This was an interesting review for me as I’ve felt like I could push this lens back in my extensive backlog of review drafts I’ve compiled since the start of the pandemic, but the Leica Summicron-M 28mm f/2 ASPH II had unintentionally pushed itself to the front of the line to this finished review.
What was meant to be a 28mm gap-filler for my beloved Leica Q-P, which I’ve sold to a close friend, turned out to be more than a rebound relationship. This was mostly due to the Leica M-D (Typ 262) that I had picked up last month during a trade for my M Monochrom (Typ 246) with a local Leica photographer. While this isn’t a review on the Leica M-D per say, as the lens was pretty much permanently mounted on that body, but how the Summicron 28mm ASPH II turned into one of my favorite lenses for everyday documentary photography.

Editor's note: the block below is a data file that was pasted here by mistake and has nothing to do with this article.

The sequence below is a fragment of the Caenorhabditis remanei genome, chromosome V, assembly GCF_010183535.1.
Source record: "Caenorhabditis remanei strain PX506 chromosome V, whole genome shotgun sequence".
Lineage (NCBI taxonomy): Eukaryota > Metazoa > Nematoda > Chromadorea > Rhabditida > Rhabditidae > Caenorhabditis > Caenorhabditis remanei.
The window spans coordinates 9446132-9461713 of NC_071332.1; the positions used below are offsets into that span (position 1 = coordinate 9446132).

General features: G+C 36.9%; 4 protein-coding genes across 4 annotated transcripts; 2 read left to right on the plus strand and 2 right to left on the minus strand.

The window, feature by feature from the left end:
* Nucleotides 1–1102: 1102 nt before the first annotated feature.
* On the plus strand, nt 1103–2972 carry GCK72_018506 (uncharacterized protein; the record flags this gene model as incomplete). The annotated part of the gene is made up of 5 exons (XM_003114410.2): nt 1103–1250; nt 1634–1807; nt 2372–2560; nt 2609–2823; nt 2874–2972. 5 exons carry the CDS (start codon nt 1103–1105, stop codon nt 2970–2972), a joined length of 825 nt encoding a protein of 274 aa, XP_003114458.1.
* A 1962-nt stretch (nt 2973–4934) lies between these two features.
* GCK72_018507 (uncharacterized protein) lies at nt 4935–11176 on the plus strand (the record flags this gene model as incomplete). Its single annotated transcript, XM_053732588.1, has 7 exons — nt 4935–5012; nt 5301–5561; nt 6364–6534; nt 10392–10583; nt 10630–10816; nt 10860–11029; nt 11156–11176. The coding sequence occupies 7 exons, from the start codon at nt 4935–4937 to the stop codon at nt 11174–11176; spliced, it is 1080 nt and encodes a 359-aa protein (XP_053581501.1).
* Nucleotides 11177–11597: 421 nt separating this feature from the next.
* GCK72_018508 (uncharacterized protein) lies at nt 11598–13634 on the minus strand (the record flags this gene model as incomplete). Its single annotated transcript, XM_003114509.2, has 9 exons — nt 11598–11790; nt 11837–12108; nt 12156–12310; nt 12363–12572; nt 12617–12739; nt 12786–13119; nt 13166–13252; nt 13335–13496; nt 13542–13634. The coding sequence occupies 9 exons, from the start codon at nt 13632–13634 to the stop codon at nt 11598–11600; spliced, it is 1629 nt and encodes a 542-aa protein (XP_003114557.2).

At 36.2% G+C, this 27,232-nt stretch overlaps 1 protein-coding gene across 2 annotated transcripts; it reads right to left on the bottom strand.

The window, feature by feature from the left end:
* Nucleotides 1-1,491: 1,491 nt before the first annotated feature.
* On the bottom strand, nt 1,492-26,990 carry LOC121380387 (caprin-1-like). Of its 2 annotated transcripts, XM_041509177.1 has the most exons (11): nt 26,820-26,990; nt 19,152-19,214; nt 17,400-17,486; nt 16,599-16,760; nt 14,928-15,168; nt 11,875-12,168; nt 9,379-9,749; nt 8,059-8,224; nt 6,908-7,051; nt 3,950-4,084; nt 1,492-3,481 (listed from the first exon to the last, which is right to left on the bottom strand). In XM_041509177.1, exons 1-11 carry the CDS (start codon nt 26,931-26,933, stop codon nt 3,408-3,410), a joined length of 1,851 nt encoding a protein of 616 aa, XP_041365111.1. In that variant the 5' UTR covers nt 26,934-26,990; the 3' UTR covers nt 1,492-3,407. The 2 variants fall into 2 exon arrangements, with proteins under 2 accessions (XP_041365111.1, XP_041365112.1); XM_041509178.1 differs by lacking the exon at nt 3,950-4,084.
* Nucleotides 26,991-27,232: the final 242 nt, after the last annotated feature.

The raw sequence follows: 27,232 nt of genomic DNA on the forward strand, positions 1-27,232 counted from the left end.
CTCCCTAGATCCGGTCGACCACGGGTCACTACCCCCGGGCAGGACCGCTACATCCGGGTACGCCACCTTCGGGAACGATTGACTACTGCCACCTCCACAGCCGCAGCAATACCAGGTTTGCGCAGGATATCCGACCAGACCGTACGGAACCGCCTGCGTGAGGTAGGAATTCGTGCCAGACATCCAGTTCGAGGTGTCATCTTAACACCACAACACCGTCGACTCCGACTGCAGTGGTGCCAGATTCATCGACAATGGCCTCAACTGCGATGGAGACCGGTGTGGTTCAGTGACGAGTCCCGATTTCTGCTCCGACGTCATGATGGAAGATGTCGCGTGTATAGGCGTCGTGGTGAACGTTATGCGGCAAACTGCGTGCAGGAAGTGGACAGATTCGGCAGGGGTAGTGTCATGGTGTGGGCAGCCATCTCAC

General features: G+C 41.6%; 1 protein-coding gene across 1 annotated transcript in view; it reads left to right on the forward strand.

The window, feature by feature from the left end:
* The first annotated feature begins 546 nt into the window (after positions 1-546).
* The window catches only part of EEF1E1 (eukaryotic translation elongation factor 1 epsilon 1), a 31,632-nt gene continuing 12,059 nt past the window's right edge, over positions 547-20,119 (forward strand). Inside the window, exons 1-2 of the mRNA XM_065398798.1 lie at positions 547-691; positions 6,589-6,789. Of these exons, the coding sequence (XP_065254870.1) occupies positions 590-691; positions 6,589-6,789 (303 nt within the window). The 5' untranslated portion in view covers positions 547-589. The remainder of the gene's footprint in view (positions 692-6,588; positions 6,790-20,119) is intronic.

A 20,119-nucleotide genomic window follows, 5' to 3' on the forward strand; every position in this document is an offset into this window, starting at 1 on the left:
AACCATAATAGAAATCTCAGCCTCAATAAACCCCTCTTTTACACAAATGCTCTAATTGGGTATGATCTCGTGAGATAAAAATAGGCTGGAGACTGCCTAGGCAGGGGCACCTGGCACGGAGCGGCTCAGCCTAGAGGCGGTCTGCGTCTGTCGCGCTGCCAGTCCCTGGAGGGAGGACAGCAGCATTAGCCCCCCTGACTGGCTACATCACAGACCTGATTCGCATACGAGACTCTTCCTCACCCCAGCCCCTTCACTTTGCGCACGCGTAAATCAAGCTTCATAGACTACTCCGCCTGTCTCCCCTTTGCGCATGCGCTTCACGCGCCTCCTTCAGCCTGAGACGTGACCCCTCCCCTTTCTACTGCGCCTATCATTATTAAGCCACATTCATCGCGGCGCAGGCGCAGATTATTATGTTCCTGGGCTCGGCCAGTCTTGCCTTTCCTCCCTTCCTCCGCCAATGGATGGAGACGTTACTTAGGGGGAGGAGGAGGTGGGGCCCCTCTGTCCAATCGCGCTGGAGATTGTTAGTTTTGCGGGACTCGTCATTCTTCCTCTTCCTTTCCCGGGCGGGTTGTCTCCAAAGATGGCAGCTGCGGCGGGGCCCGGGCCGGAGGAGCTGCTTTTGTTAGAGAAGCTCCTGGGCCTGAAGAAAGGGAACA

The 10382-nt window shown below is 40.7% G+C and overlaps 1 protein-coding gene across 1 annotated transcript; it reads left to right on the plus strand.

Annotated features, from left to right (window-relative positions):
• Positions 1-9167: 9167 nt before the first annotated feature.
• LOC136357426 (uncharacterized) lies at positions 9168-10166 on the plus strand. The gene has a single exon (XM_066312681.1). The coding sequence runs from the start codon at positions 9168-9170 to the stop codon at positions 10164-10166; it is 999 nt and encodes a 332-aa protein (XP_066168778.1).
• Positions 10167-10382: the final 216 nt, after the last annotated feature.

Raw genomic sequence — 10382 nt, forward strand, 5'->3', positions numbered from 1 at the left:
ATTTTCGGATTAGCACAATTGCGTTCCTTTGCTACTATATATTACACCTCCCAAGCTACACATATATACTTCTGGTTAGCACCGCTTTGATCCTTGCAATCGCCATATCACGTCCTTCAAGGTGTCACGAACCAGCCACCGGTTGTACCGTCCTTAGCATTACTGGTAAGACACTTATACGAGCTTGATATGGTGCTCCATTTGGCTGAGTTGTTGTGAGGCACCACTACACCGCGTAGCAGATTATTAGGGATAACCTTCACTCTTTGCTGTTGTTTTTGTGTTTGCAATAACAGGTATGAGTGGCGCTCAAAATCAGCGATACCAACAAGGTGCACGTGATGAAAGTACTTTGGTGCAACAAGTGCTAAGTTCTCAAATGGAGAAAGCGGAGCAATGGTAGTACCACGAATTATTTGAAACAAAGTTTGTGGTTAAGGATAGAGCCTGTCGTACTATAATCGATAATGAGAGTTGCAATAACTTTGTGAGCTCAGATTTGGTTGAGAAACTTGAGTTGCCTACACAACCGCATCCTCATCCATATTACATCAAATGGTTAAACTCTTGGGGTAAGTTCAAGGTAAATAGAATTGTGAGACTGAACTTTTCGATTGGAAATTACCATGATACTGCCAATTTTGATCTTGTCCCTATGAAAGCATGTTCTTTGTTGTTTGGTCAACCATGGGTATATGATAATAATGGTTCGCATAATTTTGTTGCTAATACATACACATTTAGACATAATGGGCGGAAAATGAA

The Leica Summicron-M 28mm f/2 ASPH II (11672) – we’ll just call it Summicron 28 ASPH II for the sake of verbage – was quietly introduced in 2016 as part of the “ASPH II” trio which consisted of the following:
- Summicron-M 35mm f/2 ASPH II (11673)
- Summicron-M 28mm f/2 ASPH II (11672)
- Elmarit-M 28mm f/2.8 ASPH II (11677)
These new revision models are relatively easy to physically differentiate to their previous generation thanks to their screw-on metal lens hoods, yet I’m surprised by how many Leica photographers have no idea how to identify them. The lens hood improvement alone should be a give away, which replaced the god-awful plastic lens hoods from the “ASPH I” generation – that were frequently lost due to its shit design and in the Summicron 28mm’s case, obnoxiously large.